A brief history of the hulking, scaffolded building you’ve likely seen many times while traversing Downtown Los Angeles: The Beaux-Arts style property at 8th and Broadway was built in 1906 as Hamburger’s Department Store, and later became the May Co. headquarters after it changed ownership in 1925. The May family vacated their department store in the mid-1980s, and since then it’s become known as the Broadway Trade Center, existing in a state of limbo and increasing disrepair after being gutted two years ago. In 2014, New York-based real estate investment trust Waterbridge Capital bought the building for an estimated $130 million.
Waterbridge Capital is run by Joel Schreiber, one of the first investors in WeWork. He’s running the building under a joint venture LLC called Broadbridge. In 2016 he secured a nearly $165 million loan on the property, and another loan worth $213 million in 2018. Still, after all these refinanced loans, no one was able to move in.
Waterbridge Capital is also reportedly in talks to buy the Union Bank Plaza office building Downtown for $155 million. The company didn’t immediately reply to a request for comment.
A longtime L.A. broker who’s been following developments on Broadway for decades and requested anonymity to avoid business conflicts speculated the Emcee announcement some months back could have been an ill-fated tactic to stave off the inevitable foreclosure when refinancing the loans was no longer an option.
“I hate to say it, but it sounded like some kind of cockamamie sham put together to find more time with the lender,” the source said. They added that the foreclosure process could take up to 18 months, during which time the building will fall into even more disrepair and added they believed it’s not even worth half of the total loan amount.
Now the question is, what to do with this behemoth of an empty building?
The same sources told me the city government could buy it back for pennies on the dollar now, but then it’d be on the hook for making it habitable – both brokers told dot.LA the elevators aren’t even up to code, much less anything else. Also, it’s got no parking lot, and parking’s a critical need for any large-use building Downtown, those sources said.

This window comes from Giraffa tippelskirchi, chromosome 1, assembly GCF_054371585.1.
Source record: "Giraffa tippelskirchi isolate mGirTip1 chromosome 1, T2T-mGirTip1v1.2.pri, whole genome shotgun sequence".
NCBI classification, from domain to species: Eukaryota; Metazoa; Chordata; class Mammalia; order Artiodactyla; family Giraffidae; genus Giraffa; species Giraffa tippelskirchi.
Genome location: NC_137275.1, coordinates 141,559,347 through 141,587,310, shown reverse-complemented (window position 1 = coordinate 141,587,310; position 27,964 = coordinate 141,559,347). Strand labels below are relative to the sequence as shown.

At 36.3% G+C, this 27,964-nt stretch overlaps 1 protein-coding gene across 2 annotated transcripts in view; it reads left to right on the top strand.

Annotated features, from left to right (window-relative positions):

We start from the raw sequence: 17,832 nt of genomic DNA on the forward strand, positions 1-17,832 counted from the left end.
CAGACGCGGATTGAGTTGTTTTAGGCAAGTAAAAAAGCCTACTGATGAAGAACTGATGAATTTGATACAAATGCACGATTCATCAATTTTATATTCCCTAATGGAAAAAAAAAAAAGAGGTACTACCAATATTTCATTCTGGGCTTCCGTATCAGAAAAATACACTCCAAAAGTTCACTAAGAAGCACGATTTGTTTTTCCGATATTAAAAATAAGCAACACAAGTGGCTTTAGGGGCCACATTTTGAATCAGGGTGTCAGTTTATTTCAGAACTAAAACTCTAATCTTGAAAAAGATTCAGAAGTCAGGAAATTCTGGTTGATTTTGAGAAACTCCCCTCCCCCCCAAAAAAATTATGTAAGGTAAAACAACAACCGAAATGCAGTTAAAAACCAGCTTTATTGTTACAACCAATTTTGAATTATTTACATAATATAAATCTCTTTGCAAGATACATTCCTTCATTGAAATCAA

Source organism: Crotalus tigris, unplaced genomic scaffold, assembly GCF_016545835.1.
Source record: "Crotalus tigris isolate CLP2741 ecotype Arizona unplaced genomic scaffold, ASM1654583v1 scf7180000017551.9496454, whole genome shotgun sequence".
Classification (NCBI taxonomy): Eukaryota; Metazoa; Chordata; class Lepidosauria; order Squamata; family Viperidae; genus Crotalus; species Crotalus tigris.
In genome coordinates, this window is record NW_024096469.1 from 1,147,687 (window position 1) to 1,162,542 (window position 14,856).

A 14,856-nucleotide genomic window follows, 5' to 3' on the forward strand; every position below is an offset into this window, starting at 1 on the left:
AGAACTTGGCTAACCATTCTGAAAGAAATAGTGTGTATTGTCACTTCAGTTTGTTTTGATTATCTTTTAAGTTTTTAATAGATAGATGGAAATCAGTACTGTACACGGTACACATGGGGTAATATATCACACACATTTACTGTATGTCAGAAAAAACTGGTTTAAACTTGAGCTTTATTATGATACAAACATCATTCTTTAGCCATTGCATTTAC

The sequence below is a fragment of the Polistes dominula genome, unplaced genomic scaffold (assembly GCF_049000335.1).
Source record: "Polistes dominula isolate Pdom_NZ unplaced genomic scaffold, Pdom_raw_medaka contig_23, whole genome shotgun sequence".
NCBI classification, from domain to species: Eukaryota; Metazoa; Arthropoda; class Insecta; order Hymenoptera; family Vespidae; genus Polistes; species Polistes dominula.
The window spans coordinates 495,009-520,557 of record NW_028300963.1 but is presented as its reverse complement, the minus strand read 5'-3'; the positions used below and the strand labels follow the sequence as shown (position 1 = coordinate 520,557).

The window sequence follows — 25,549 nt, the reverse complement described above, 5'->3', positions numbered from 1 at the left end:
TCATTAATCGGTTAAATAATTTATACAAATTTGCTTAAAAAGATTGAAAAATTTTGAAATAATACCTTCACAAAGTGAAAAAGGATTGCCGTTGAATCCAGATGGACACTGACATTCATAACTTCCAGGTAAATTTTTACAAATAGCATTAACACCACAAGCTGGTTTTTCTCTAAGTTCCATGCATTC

“Housing is our critical need right now,” the broker said. “But it’s just too big of a challenge. There’s no government agencies to do it [and] it’s a monster floor plan.”
Samson Amore is a reporter for dot.LA. He previously covered technology and entertainment for TheWrap and reported on the SoCal startup scene for the Los Angeles Business Journal. Send tips or pitches to samsonamore@dot.la and find him on Twitter at @Samsonamore. Pronouns: he/him
Christian Hetrick is dot.LA’s Entertainment Tech Reporter. He was formerly a business reporter for the Philadelphia Inquirer and reported on New Jersey politics for the Observer and the Press of Atlantic City.
LA Tech Week—a weeklong showcase of the region’s growing startup ecosystem—is coming this August.
The seven-day series of events, from Aug. 15 through Aug. 21, is a chance for the Los Angeles startup community to network, share insights and pitch themselves to investors. It comes a year after hundreds of people gathered for a similar event that allowed the L.A. tech community—often in the shadow of Silicon Valley—to flex its muscles.
From fireside chats with prominent founders to a panel on aerospace, here are some highlights from the roughly 30 events happening during LA Tech Week, including one hosted by dot.LA.
DoorDash’s Founding Story: Stanley Tang, a cofounder and chief product officer of delivery giant DoorDash, speaks with Pear VC’s founding managing partner, Pejman Nozad. They’ll discuss how to grow a tech company from seed stage all the way to an initial public offering. Aug. 19 at 10 a.m. to 12 p.m. in Santa Monica.
The Founders Guide to LA: A presentation from dot.LA cofounder and executive chairman Spencer Rascoff, who co-founded Zillow and served as the real estate marketplace firm’s CEO. Aug. 16 from 6 p.m. to 9 p.m. in Brentwood.
Time To Build: Los Angeles: Venture capital firm Andreessen Horowitz (a16z) hosts a discussion on how L.A. can maintain its momentum as one of the fastest-growing tech hubs in the U.S. Featured speakers include a16z general partners Connie Chan and Andrew Chen, as well as Grant Lafontaine, the cofounder and CEO of shopping marketplace Whatnot. Aug. 19 from 2 p.m. to 8 p.m. in Santa Monica.
How to Build Successful Startups in Difficult Industries: Leaders from Southern California’s healthcare and aerospace startups gather for panels and networking opportunities. Hosted by TechStars, the event includes speakers from the U.S. Space Force, NASA Jet Propulsion Lab, Applied VR and University of California Irvine. Aug. 15 from 1 p.m. to 5 p.m. in Culver City.
LA Tech Week Demo Day: Early stage startups from the L.A. area pitch a panel of judges including a16z’s Andrew Chen and Nikita Bier, who co-founded the Facebook-acquired social media app tbh. Inside a room of 100 tech leaders in a Beverly Hills mansion, the pitch contest is run by demo day events platform Stonks and live-in accelerator Launch House. Aug. 17 from 12:30 p.m. to 3 p.m. in Beverly Hills.
Registration information and a full list of LA Tech Week events can be found here.
Christian Hetrick is dot.LA’s Entertainment Tech Reporter. He was formerly a business reporter for the Philadelphia Inquirer and reported on New Jersey politics for the Observer and the Press of Atlantic City.